Trial to begin for Rockport woman charged with manslaughter in 2017 death

Jury selection completed April 3, trial to start April 23
Posted:  Tuesday, April 10, 2018 - 5:15pm
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BELFAST — A jury was selected April 3, to hear the case of a Rockport woman accused of manslaughter, stemming from the Feb. 8, 2017 death of a Waldo man.

Victoria Scott, 34, was arrested May 10, the day she was indicted by a Waldo County Grand Jury.

Scott is accused of using a knife against 53-year-old Edwin Littlefield “recklessly or with criminal negligence,” ultimately causing death.  

Evidence of the use of alcohol or “other substances,” the night of the incident, is also expected to be presented during the trial. Scott is expected to claim self-defense to the charge of manslaughter, which will leave it up to the State to disprove the claim, according to the questionnaire.

Other questions posed to potential jurors included whether they or a close friend or relative have ever been the victim of a crime of violence, and whether they themselves have ever been a defendant in a criminal case, among 32 other questions posed.

The trial is expected to begin Monday, April 23, and to last roughly one week. Jurors will not be sequestered during this time, which means they will be allowed to return home to their families every day.

Ten different members of the Maine State Police are expected to testify during the trial, ranging from a lone trooper to six detectives. Members of the Waldo County Sheriff’s Office are also expected to testify, in addition to members of the Maine State Police Crime Laboratory, members of the Bangor Police, and civilians. Jurors were asked whether they know anyone listed as a potential witness.

Potential juror responses were turned in to Justice Robert Murray, who reviewed the answers and determined whether any additional questions needed to be asked.

While filling out questionnaires potential jurors remained subject to the Juror’s oath.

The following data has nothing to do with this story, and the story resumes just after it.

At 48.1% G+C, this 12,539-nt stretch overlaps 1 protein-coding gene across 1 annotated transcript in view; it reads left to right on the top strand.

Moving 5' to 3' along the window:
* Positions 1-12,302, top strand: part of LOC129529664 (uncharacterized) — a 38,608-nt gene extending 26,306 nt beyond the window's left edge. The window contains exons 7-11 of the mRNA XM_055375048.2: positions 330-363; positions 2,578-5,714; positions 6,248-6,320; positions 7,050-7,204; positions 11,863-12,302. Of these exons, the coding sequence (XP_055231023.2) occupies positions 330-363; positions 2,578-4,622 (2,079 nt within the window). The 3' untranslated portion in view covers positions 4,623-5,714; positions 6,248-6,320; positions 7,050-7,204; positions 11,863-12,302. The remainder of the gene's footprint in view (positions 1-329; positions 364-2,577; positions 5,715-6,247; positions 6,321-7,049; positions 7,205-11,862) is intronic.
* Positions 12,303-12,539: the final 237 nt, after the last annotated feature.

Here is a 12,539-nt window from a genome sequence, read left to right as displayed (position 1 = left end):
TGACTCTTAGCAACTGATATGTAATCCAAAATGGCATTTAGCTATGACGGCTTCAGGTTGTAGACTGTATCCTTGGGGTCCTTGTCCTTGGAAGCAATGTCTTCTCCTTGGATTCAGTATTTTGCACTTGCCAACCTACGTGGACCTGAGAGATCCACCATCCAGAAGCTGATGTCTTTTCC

The Juror’s oath is an oath where jurors swear to give a true verdict according to the law.

It states: “You, and each of you, swear that in all causes committed to you, you will give a true verdict therein according to the law and the evidence given to you. So help you God,” according to the Maine Legislature.

For jurors “conscientiously scrupulous” of taking an oath, the word “affirm” can be answered instead of “swear,” and the words, “this do you under the penalties of perjury,” can be used instead of the words, “so help you God.”

Scott is being represented by attorneys Stephen C. Peterson and Naomi Cohen, both of Rockport.

In a Motion In Limine filed with Waldo County Court March 29, Attorney Peterson moved to exclude a number of matters from evidence at trial on “the grounds that such evidence is not relevant, or if relevent, that prejudicial value of the same outweighs the probative value.”

Some of the items include any and all autopsy photographs of the victim, including the victim’s body when it was photographed at the scene, and any and all photographs which are “bloody and gruesome and not necessary to the case.”

Scott’s family history is another matter Peterson moved to exclude, in addition to “numerous interviews of the Defendant” which do not involve the events.

Scott was released May 12, under a pre-trial supervision contract, which included many special conditions, including not possessing illegal drugs or dangerous weapons, abstaining from alcohol, submitting to searches of herself, her vehicle or residence and an order not to leave the State of Maine.

Her bail was revoked Nov. 20, after testing positive for drugs.

She was re-released in December with a GPS monitor and subject to a similar supervision contract.

The trial is set to begin April 23.


Erica Thoms can be reached at news@penbaypilot.com